Editors, Vineyard Gazette:

Shark populations worldwide are in grave peril. Many species of open ocean sharks are in danger of extinction. The spectacle of the Annual Oak Bluffs monster shark tournament unnecessarily contributes to declining shark populations and is an assault on the natural world. This unremitting display of cruelty and disregard for clear conservation imperatives undermines the spirit and character of our Island community. The town of Oak Bluffs justifies this catastrophe by promoting the message that killing sharks for fun and prizes is good for business.

How can we celebrate the ineffable beauty of our Island home in the midst of this crushing, radically flawed tournament of shame?

Steve Maxner

West Tisbury


Editors, Vineyard Gazette:

Very often I consider in private how idiosyncratic Island people and culture are. The shark tournament held in Oak Bluffs every year is a case in point. How can Island people, surrounded and sustained by the ocean itself, how in the world we can sponsor a shark-killing tournament with bloody carcasses for all the world to see this waste of good fish flesh and this spectacle of killing the big watch dogs of the seas?

This summer two festivals will be held. One will extol the great price sharks can bring though gambling and the other will honor the preservation of the magnificent animals. Both should teach us some lessons in conservation, but will they?

At an Oak Bluffs selectmen’s meeting this spring I brought up the fact that certain lines and hooks and ways of catching sharks could be a part of a catch-and-release event where the wonderful animals are not hurt as much by certain lines and hooks. One selectman answered me affirmatively and now I am wondering a few short weeks before the tournament if any of these measures to save the sharks from certain death and destruction have been implemented? It was also suggested that the word monster be omitted in advertising for the blood bath, but — this word is still touted in the news. We all know by now through education that sharks are not monsters and yet our selectmen made no changes with the preliminary advertising. I am letting the people know that attempts to make the shark fiasco a little more humane were suggested to Oak Bluffs selectmen but never followed. Words and meetings can bring change, but apparently the Oak Bluffs selectmen, like the Martha’s Vineyard Commission, discount citizen participation in their meetings. Have our votes and opinions become so much useless fodder in our Martha’s Vineyard representative forums? Well, if so, then a grand old American view of democracy has been abolished right here on quaint Martha’s Vineyard.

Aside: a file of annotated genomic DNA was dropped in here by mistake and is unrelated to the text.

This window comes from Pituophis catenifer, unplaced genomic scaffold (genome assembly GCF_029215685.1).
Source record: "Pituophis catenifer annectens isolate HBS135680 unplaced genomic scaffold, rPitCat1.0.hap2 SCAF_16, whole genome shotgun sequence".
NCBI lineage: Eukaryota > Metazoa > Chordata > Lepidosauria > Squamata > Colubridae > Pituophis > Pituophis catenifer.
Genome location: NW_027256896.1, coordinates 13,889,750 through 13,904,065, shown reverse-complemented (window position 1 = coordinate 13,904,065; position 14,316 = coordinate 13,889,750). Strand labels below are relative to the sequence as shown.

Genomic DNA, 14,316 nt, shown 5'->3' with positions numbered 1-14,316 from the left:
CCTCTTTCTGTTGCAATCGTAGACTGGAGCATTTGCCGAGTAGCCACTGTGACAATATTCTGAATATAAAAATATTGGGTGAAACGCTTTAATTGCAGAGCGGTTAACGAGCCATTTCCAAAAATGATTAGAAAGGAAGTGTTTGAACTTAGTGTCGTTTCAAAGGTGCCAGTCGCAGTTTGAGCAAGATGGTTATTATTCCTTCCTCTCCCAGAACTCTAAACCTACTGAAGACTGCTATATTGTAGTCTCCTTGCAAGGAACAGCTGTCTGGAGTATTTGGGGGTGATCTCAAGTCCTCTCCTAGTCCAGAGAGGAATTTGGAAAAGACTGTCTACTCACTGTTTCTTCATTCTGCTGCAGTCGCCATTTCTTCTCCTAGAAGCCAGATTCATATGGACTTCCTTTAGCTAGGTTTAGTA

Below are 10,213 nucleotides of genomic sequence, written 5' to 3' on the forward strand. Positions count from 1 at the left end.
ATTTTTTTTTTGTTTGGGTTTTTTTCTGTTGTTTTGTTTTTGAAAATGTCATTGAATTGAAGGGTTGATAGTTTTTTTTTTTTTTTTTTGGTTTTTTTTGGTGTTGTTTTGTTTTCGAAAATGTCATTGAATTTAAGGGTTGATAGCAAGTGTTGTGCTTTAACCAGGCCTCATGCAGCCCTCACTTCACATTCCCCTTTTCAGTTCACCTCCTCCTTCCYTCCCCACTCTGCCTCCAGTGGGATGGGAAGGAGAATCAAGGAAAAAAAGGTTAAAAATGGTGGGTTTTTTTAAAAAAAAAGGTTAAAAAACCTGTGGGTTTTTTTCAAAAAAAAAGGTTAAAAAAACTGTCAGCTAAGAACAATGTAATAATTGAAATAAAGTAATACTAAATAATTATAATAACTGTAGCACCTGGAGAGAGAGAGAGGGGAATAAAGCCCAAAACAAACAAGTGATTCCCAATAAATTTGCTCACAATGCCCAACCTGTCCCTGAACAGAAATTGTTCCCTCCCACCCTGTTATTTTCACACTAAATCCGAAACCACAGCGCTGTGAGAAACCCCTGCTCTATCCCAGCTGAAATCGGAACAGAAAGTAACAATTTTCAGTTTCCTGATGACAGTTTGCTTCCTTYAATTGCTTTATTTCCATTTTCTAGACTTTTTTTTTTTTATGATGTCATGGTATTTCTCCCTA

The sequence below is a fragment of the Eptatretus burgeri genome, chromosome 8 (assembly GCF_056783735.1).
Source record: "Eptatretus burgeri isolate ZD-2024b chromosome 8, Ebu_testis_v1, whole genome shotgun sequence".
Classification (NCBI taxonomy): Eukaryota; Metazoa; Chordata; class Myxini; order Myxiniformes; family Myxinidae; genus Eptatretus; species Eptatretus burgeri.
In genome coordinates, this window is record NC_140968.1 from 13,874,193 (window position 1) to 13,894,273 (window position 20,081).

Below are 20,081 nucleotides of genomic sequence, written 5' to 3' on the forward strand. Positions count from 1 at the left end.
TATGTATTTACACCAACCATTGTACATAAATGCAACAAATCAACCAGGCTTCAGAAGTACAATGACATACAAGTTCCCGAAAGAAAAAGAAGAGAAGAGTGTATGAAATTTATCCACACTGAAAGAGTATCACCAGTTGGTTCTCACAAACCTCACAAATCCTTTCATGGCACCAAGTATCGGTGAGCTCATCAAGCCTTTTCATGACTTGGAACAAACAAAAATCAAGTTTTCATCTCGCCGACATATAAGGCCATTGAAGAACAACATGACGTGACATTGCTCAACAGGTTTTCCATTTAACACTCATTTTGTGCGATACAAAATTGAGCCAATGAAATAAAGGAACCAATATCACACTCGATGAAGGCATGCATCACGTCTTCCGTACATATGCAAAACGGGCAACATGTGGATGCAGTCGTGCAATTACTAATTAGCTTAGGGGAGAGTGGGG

Roberta Mendlovitz

Vineyard Haven


Editors, Vineyard Gazette:

The Gazette has been pretty fearless in exposing dredging errors, environmental threats and the like on the Vineyard, but I wonder if you would consider also covering the lawsuit against Pie in the Sky Bakery in Woods Hole that the Martha’s Vineyard Saving Bank is carrying out?

Pie in the Sky is a welcome part of many long-term visitors’ trips to the Island: a quirky, excellent bakery and coffee shop just above the Woods Hole terminal which is a “must stop” going to and from the Island. Unfortunately, the bank is trying to prevent Pie in the Sky from unloading their supplies in the back parking lot, something that the bakery has done for over 30 years. Even Bank of America, the previous tenant in the bank space, never objected and coexisted in a neighborly fashion with them.

But not Martha’s Vineyard Savings Bank.

I know they are a powerful advertiser with your newspaper, but a bit of coverage of their heavy-handed actions would seem to be the right thing for you to do.

Peter Jones



Editors, Vineyard Gazette:

I was enjoying your editorial, Common Purpose, until I got to the paragraph that expressed your support of ObamaCare. I could not disagree more.

When the deeply-divided Supreme Court ruled ObamaCare constitutional, it became the biggest tax increase in U.S. history. The new health care program, now dubbed Obama tax, signals the largest expansion of government since the New Deal. This Orwellian bureaucracy will result in worse care, loss of doctor choice, less innovation and increased costs, further hurting citizens already struggling and killing any hope of economic recovery. Cost estimates begin at $2.7 trillion through 2024 and will add more than $823 billion to the deficit. That’s before the $100 billion from the Medicaid program is factored in. Of course, none of the fiscal impacts will be felt until after the election.

Holman Jenkins Jr. wrote in the Wall Street Journal, “The last thing we needed, in a country staggering under deficits and debt, a sluggish economy and an unaffordable entitlement structure, was a new Rube Goldberg entitlement. The last thing we needed was ObamaCare.” As I walked our dog the evening of June 28, I was thinking about what an important day it was. Sunny and beautiful . . . just like Sept. 11, 2001, just like Dec. 7, 1941. Indeed, it was a day of infamy.